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  41. Bioethics, complementarity, and corporate criminal liability.Ryan Long - 2020 - In Caroline Fournet & Anja Matwijkiw (eds.), Biolaw and international criminal law: towards interdisciplinary synergies. Boston: Brill Nijhoff.
     
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  42. Resolving the problem of sexual beauty : a reflection on Darwin's part II (chapters 8-18). Sexual selection.Michael J. Ryan - 2021 - In Jeremy M. DeSilva (ed.), A most interesting problem: what Darwin's Descent of man got right and wrong about human evolution. Princeton: Princeton University Press.
  43. The sailor's snug harbor.Thomas R. Ryan - 1952 - Westminster, Md.,: the Newman Book Shop.
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  44. The prefigurative politics of going off-grid : anarchist political ecology and socio-material infrastructures.Ryan Alan Sporer & Kevin Suemnicht - 2021 - In Martin Locret-Collet, Simon Springer, Jennifer Mateer & Maleea Acker (eds.), Inhabiting the Earth: anarchist political ecology for landscapes of emancipation. Lanham: Rowman & Littlefield.
  45.  4
    Philosophy and the metaphysical achievements of education: language and reason.Ryan McInerney - 2021 - New York, NY: Bloomsbury Academic.
    Tracing the deep connections between philosophy and education, Ryan McInerney argues that we must use philosophy to reflect on the significance of educational practice to all human endeavour. He uses a broad approach which takes in the relationships governing philosophy, education, and language, to reveal education's fundamental achievements and metaphysical significance. The realization of educational ideals and policies are read alongside growing skepticism regarding the theoretical and practical significance of philosophical thinking, and the emphasis on resource efficiency and measurable (...)
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  46.  8
    On Hobbes: escaping the war of all against all.Alan Ryan - 2016 - New York: Liveright Publishing Corporation.
    A guiding light to America’s Founding Fathers, Hobbes created the first truly modern political philosophy. In Leviathan, one of the greatest works of political philosophy of all time, English philosopher Thomas Hobbes created the idea of a “social contract” and set out to explicate a doctrine for the foundation of states and legitimate forms of government. In On Hobbes, Alan Ryan explains how Hobbes created the secular conception of the state and politics in one of the first truly modern (...)
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  47.  29
    From Policies to Principles: The Effects of Campus Climate on Academic Integrity, a Mixed Methods Study.Ryan L. Young, Graham N. S. Miller & Cassie L. Barnhardt - 2018 - Journal of Academic Ethics 16 (1):1-17.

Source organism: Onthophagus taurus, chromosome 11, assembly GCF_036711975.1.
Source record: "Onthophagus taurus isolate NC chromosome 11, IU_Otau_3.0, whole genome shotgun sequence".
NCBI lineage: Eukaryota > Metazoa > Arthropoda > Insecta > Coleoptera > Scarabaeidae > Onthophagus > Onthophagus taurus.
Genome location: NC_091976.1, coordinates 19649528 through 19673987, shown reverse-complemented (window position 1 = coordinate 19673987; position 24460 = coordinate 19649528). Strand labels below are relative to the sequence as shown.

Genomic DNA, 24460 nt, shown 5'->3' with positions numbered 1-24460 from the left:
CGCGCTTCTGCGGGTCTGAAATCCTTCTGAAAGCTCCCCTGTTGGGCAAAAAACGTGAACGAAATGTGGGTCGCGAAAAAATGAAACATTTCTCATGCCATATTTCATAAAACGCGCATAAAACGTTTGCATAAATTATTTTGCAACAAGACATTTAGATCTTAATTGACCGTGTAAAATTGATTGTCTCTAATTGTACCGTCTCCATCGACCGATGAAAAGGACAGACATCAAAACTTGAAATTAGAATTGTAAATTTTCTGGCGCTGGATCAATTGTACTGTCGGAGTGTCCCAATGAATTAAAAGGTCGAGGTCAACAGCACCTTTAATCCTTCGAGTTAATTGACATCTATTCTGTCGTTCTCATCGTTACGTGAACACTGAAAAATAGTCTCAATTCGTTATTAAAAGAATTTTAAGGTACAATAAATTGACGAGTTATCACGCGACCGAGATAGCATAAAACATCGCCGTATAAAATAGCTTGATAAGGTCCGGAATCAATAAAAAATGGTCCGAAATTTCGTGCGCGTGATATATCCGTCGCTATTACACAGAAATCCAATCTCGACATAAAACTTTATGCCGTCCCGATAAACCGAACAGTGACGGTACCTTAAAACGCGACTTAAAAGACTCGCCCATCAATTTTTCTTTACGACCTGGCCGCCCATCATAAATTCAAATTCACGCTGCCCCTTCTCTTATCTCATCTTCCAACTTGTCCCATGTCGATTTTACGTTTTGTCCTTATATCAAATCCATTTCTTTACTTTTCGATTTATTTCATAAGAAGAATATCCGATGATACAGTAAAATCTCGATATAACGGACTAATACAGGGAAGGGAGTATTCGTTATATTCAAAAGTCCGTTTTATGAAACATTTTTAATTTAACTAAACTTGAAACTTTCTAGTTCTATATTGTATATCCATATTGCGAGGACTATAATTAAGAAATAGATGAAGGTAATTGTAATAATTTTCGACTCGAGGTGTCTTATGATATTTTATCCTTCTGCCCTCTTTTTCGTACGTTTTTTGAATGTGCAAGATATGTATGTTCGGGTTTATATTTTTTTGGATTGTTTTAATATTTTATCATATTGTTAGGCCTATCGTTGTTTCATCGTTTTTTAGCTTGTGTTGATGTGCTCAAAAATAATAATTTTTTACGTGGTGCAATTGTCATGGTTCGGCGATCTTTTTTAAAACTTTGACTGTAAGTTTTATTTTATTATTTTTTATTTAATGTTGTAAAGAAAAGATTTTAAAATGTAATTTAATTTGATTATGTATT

This mixed methods study examines how college students’ perceptions and experiences affect their understanding of academic integrity. Using qualitative and quantitative responses from the Personal and Social Responsibility Institutional Inventory, both quantitative and qualitative results demonstrate that while campuses may see a reduction in overall levels of cheating when punitive academic integrity policies are present, students may develop higher levels of personal and academic integrity through the use of more holistic and community-focused practices.
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  48.  5
    80,000 Hours for the Common Good.Ryan Michael Miller - 2021 - Proceedings of the American Catholic Philosophical Association 95:117-139.
    Effective Altruism is a rapidly growing and influential contemporary philosophical movement committed to updating utilitarianism in both theory and practice. The movement focuses on identifying urgent but neglected causes and inspiring supererogatory giving to meet the need. It also tries to build a broader coalition by adopting a more ecumenical approach to ethics which recognizes a wide range of values and moral constraints. These interesting developments distinguish Effective Altruism from the utilitarianism of the past in ways that invite cooperation and (...)
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  49. Social Trust and the Ethics of Immigration Policy.Ryan Pevnick - 2009 - Journal of Political Philosophy 17 (2):146-167.
  50. The Lived Realities of Chemical Restraint: Prioritizing Patient Experience.Ryan Dougherty, Joanna Smolenski & Jared N. Smith - 2024 - American Journal of Bioethics Neuroscience 15 (1):29-31.
    In The Conditions for Ethical Chemical Restraint, Crutchfield and Redinger (2024) propose ethical standards for the use of chemical restraints, which they consider normatively distinct from physica...